Boating fatalities up sharply this year

Harrisburg — This hasn’t been a safe year on the water, at least in Pennsylvania and perhaps nationally.

The Pennsylvania Fish & Boat Commission recorded 11 fatalities resulting from boating accidents in 2012. That was 11 fewer than the year before and two below the new 10-year average.

There were nine fatalities statewide as of July 6 in 2013, putting things well ahead of last year.

“Last year we saw a record-low number of fatalities, but they’ve been back up this year,” said Laurel Anders, director of the commission’s Bureau of Boating and Outreach.

An unusually high number of this year’s fatalities seem to have been attributable, at least in part, to high water resulting from all of this year’s rain, she added.

Commission accident reports show that a 57-year-old man died when his motorboat capsized in strong currents on the Susquehanna River in Lancaster County in April.

A 70-year-old man died when the canoe he was sharing with three other people capsized in high, swift waters on the Delaware River in Northampton County, while a 29-year-old man died in heavy rapids on the Lackawaxen River in Pike County, and a 53-year-old man is missing and presumed dead after launching a canoe in high waters on the Lehigh River in Lehigh County. All of those fatalities occurred in June.

Not wearing a personal floatation device, or life jacket, proved fatal for most victims, too.

Of the nine people to have perished in boating accidents this year, only two were wearing life jackets, and one of those – who drowned while white-water rafting on the Yough River near Ohiopyle – had it come off under water.

Some of the victims at least had life jackets on board their vessels; others did not.

That’s a continuing problem. According to information provided by the commission, lack of proper life jackets annually ranks as the second most common violation officers encounter when checking boaters on the water.

In 2012, for example, officers issued 1,623 citations for people fishing without a license. That was the No. 1 violation seen.

Lack of personal floatation devices was a close second, though, with 1,126 citations issued. Littering was the third most common problem, with 453 citations issued.

Alcohol did not appear to be a factor in any of that year’s fatalities, according to commission accident data. Officers here and across the country have been on the lookout for drunk boaters this year, however.

The commission routinely patrols rivers and lakes looking for people guilty of boating under the influence, or BUI. The cutoff point for that is a blood-alcohol content of 0.08 percent, just as is the case with driving under the influence in a vehicle.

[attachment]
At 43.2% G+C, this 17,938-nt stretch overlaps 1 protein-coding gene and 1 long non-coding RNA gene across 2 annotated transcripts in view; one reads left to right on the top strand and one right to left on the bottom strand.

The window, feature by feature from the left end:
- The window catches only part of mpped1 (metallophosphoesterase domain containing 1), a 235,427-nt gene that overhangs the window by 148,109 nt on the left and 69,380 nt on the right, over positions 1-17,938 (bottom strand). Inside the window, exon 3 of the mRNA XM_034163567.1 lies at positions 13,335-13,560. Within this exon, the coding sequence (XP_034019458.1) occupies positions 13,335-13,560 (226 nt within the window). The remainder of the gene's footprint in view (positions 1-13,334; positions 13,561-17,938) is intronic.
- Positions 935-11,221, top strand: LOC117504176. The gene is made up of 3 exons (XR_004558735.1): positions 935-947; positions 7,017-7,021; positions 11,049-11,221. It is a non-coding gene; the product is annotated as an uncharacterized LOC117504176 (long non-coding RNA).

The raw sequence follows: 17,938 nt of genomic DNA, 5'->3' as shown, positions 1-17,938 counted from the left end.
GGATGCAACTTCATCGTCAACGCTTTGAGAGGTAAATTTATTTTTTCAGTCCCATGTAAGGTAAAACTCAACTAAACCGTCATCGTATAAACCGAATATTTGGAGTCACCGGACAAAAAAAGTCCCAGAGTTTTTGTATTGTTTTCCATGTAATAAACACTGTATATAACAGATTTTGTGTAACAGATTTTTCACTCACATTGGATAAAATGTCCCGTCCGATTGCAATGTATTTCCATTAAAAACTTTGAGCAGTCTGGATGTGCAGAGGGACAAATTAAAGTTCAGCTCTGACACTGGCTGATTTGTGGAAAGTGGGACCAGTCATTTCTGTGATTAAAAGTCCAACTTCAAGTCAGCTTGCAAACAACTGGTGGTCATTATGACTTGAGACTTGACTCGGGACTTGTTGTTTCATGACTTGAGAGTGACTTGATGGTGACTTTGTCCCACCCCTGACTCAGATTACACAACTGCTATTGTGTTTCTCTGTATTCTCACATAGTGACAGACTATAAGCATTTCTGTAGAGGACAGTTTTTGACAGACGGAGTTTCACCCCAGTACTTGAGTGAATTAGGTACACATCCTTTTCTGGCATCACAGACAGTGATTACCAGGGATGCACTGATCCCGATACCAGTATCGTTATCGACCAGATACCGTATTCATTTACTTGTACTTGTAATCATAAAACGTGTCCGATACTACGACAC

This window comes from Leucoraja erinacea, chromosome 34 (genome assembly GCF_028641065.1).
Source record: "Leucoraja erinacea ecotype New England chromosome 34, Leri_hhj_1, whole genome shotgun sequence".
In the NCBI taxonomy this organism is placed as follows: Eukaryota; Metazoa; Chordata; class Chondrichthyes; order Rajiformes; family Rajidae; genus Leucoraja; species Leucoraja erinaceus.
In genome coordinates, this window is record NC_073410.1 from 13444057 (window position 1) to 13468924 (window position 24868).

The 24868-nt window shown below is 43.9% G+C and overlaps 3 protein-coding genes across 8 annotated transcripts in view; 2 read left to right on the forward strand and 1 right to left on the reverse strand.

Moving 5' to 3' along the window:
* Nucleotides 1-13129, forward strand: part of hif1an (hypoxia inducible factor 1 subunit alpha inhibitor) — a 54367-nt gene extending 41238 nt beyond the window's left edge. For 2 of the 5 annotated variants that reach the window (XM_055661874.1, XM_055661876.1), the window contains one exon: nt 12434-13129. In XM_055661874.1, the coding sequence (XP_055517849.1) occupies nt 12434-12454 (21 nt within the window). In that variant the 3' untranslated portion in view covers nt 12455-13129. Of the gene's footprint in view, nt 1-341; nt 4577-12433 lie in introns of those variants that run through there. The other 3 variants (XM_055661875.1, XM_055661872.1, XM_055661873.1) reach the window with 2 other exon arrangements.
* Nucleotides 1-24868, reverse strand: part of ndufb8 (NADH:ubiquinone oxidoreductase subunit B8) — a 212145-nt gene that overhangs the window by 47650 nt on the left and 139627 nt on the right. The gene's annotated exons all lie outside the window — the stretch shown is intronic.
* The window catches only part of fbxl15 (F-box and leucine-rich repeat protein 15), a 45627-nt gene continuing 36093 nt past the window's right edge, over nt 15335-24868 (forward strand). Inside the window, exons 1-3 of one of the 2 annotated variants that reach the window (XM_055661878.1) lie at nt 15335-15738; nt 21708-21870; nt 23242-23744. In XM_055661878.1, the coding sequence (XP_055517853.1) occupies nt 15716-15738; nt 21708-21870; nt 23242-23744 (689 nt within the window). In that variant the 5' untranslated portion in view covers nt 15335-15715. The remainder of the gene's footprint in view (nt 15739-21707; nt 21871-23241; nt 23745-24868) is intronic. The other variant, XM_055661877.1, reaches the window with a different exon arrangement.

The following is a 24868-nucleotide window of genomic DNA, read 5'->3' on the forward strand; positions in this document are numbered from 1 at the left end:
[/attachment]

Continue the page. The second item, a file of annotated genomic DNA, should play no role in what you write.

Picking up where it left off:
This year, for the first time, the commission participated in Operation Dry Water, a nationwide effort to stamp out BUI. It’s organized by the National Association of State Boating Law Administrators.

Across the country, with 65 percent of participating agencies reporting, nearly 5,100 law enforcement officers checked about 56,000 vessels and talked with roughly 132,000 boaters. That led to 10,917 safety warnings, 4,740 citations and 279 BUI arrests, according to the association.

And just how drunk were some boaters? The highest blood-alcohol content found was 0.024 percent – three times the legal limit – in boaters in Kansas, California and Texas.

Rain across much of the state on the weekend of June 28 to 30, when Operation Dry Water detail was carried out in Pennsylvania, limited boat traffic and correspondingly limited the contact officers had with boaters, said the commission’s chief law enforcement officer, Corey Brichter.

But officers did manage to check 689 boats. They issued 142 citations of various kinds and made five BUI arrests, he said.

Overall, the commission had made 46 BUI arrests as of July 15, with 22 of those coming from the southcentral region. That was tops in the state.

Most of those arrests are attributable to patrols done on Raystown Lake and, in what is different this year, the Susquehanna River, he said.

The southwest and northeast regions had accounted for seven BUI arrests each as of July 15, the southeast, five, the northwest, four and the northcentral, one.

The 46 arrests total are an unusually high number for that point in the year, Brichter said.

“That’s not a good statistic,” Brichter said. “That’s way above where we usually are. We usually get 60 for the whole [boating] season.”

He said that could be a result of better and more effective training and enforcement on the part of waterways conservation officers. It could be, too, that people are just doing too much drinking and boating.

That’s why the commission participated in Operation Dry Water for the first time this year, and why it will participate again in the future.

The hope is that officers will keep people from getting hurt on the water, or even on the drive home.

“We try to get people who have been drinking on their boats before they get in their vehicle to go home. Because if they’re still drunk enough to qualify for a DUI, and they’re trailering a boat, they’re impaired with a 3,000-pound missile behind them,” Brichter said.

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